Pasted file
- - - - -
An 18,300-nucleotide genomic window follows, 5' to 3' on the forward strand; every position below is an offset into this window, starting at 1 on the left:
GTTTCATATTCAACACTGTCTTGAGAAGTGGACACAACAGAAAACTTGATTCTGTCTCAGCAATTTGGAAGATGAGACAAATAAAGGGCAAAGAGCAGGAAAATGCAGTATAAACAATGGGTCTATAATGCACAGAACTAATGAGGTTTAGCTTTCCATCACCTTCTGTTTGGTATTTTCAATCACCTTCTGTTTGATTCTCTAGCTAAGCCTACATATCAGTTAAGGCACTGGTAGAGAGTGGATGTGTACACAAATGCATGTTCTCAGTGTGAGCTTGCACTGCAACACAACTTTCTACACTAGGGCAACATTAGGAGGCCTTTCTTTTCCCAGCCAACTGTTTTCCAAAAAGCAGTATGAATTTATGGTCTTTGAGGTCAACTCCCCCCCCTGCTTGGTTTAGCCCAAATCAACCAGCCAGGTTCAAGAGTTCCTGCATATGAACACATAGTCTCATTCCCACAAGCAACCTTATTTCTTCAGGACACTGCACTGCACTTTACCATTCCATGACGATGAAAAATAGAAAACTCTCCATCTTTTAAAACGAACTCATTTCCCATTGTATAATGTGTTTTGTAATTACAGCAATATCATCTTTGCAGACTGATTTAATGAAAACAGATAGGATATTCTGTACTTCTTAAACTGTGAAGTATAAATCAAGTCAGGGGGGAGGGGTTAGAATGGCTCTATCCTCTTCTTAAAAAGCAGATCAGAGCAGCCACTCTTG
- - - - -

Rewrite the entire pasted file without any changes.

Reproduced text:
An 18,300-nucleotide genomic window follows, 5' to 3' on the forward strand; every position below is an offset into this window, starting at 1 on the left:
GTTTCATATTCAACACTGTCTTGAGAAGTGGACACAACAGAAAACTTGATTCTGTCTCAGCAATTTGGAAGATGAGACAAATAAAGGGCAAAGAGCAGGAAAATGCAGTATAAACAATGGGTCTATAATGCACAGAACTAATGAGGTTTAGCTTTCCATCACCTTCTGTTTGGTATTTTCAATCACCTTCTGTTTGATTCTCTAGCTAAGCCTACATATCAGTTAAGGCACTGGTAGAGAGTGGATGTGTACACAAATGCATGTTCTCAGTGTGAGCTTGCACTGCAACACAACTTTCTACACTAGGGCAACATTAGGAGGCCTTTCTTTTCCCAGCCAACTGTTTTCCAAAAAGCAGTATGAATTTATGGTCTTTGAGGTCAACTCCCCCCCCTGCTTGGTTTAGCCCAAATCAACCAGCCAGGTTCAAGAGTTCCTGCATATGAACACATAGTCTCATTCCCACAAGCAACCTTATTTCTTCAGGACACTGCACTGCACTTTACCATTCCATGACGATGAAAAATAGAAAACTCTCCATCTTTTAAAACGAACTCATTTCCCATTGTATAATGTGTTTTGTAATTACAGCAATATCATCTTTGCAGACTGATTTAATGAAAACAGATAGGATATTCTGTACTTCTTAAACTGTGAAGTATAAATCAAGTCAGGGGGGAGGGGTTAGAATGGCTCTATCCTCTTCTTAAAAAGCAGATCAGAGCAGCCACTCTTG